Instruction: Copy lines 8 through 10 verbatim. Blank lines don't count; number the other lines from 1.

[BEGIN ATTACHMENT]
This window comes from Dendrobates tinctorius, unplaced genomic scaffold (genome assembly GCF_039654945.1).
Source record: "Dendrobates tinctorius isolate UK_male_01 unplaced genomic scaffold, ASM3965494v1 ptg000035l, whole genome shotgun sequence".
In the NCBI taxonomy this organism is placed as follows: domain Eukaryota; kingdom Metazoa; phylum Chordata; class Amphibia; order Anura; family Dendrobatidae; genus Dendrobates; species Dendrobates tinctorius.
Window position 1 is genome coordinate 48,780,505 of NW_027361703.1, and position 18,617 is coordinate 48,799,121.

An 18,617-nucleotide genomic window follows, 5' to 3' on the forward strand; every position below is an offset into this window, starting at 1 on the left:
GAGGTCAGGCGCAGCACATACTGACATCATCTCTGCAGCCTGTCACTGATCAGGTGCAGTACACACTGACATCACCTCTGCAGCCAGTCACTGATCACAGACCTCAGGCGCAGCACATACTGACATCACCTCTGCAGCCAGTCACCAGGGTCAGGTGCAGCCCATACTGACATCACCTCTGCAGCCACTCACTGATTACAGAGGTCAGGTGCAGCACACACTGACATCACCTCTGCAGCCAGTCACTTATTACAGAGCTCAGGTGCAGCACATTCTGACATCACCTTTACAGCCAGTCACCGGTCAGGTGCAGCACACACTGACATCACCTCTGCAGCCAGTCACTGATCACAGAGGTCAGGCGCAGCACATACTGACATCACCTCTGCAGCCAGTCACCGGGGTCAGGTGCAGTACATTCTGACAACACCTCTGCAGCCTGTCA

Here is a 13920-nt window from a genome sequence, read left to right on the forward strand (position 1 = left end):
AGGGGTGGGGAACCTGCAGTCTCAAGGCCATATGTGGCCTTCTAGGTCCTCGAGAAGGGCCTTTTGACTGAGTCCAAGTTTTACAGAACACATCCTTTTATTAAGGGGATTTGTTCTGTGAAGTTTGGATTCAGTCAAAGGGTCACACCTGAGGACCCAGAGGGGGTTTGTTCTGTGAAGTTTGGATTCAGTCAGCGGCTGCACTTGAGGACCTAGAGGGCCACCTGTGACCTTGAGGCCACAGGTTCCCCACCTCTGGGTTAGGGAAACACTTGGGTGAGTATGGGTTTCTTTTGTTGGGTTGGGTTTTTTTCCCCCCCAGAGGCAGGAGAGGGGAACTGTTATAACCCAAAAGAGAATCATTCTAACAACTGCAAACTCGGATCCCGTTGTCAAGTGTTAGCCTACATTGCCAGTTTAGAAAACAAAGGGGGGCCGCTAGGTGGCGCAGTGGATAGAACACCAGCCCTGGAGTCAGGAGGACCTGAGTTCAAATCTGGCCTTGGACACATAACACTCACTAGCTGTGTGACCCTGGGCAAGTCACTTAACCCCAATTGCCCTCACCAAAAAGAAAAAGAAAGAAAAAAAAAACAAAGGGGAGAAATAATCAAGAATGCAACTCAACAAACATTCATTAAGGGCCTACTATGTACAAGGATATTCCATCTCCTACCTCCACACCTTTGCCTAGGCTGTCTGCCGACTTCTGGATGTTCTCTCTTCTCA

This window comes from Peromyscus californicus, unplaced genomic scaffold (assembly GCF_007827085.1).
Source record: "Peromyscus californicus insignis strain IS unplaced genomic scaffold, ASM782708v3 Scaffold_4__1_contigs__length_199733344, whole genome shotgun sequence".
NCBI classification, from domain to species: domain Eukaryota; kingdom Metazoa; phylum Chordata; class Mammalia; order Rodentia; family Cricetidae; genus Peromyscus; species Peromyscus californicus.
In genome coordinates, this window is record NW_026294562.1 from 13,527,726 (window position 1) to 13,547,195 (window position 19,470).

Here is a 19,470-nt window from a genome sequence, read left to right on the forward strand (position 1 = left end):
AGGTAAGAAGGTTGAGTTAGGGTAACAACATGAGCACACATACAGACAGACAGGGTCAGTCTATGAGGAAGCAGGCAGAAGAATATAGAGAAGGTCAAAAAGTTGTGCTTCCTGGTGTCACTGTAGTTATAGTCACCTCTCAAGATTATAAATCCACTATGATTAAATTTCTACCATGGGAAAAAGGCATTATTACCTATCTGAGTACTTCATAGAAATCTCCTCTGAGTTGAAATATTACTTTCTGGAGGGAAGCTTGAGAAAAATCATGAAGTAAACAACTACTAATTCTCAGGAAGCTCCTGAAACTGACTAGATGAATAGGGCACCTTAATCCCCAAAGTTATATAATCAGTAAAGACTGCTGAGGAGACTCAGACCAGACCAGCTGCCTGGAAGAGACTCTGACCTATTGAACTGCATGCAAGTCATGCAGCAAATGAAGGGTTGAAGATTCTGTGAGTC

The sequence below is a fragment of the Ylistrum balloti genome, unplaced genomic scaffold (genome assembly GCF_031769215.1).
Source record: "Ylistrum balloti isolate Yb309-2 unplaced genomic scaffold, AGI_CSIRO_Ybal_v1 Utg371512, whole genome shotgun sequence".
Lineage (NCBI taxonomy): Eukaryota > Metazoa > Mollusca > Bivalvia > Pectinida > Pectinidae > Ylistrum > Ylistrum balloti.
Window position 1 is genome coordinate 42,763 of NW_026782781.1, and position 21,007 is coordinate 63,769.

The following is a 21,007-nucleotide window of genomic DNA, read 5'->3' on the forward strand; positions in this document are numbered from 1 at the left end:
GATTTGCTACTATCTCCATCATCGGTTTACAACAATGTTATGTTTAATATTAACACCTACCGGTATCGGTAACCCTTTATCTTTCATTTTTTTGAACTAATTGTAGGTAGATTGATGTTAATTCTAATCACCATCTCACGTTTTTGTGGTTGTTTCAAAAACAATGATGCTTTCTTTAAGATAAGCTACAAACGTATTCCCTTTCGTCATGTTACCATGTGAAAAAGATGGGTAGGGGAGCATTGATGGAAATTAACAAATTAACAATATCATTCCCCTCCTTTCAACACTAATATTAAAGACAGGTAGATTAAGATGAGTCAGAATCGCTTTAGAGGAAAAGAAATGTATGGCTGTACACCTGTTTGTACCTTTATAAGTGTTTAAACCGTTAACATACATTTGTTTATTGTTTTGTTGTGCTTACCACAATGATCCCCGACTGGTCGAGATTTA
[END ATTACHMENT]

AGGGGTGGGGAACCTGCAGTCTCAAGGCCATATGTGGCCTTCTAGGTCCTCGAGAAGGGCCTTTTGACTGAGTCCAAGTTTTACAGAACACATCCTTTTATTAAGGGGATTTGTTCTGTGAAGTTTGGATTCAGTCAAAGGGTCACACCTGAGGACCCAGAGGGGGTTTGTTCTGTGAAGTTTGGATTCAGTCAGCGGCTGCACTTGAGGACCTAGAGGGCCACCTGTGACCTTGAGGCCACAGGTTCCCCACCTCTGGGTTAGGGAAACACTTGGGTGAGTATGGGTTTCTTTTGTTGGGTTGGGTTTTTTTCCCCCCCAGAGGCAGGAGAGGGGAACTGTTATAACCCAAAAGAGAATCATTCTAACAACTGCAAACTCGGATCCCGTTGTCAAGTGTTAGCCTACATTGCCAGTTTAGAAAACAAAGGGGGGCCGCTAGGTGGCGCAGTGGATAGAACACCAGCCCTGGAGTCAGGAGGACCTGAGTTCAAATCTGGCCTTGGACACATAACACTCACTAGCTGTGTGACCCTGGGCAAGTCACTTAACCCCAATTGCCCTCACCAAAAAGAAAAAGAAAGAAAAAAAAAACAAAGGGGAGAAATAATCAAGAATGCAACTCAACAAACATTCATTAAGGGCCTACTATGTACAAGGATATTCCATCTCCTACCTCCACACCTTTGCCTAGGCTGTCTGCCGACTTCTGGATGTTCTCTCTTCTCA

This window comes from Peromyscus californicus, unplaced genomic scaffold (assembly GCF_007827085.1).
Source record: "Peromyscus californicus insignis strain IS unplaced genomic scaffold, ASM782708v3 Scaffold_4__1_contigs__length_199733344, whole genome shotgun sequence".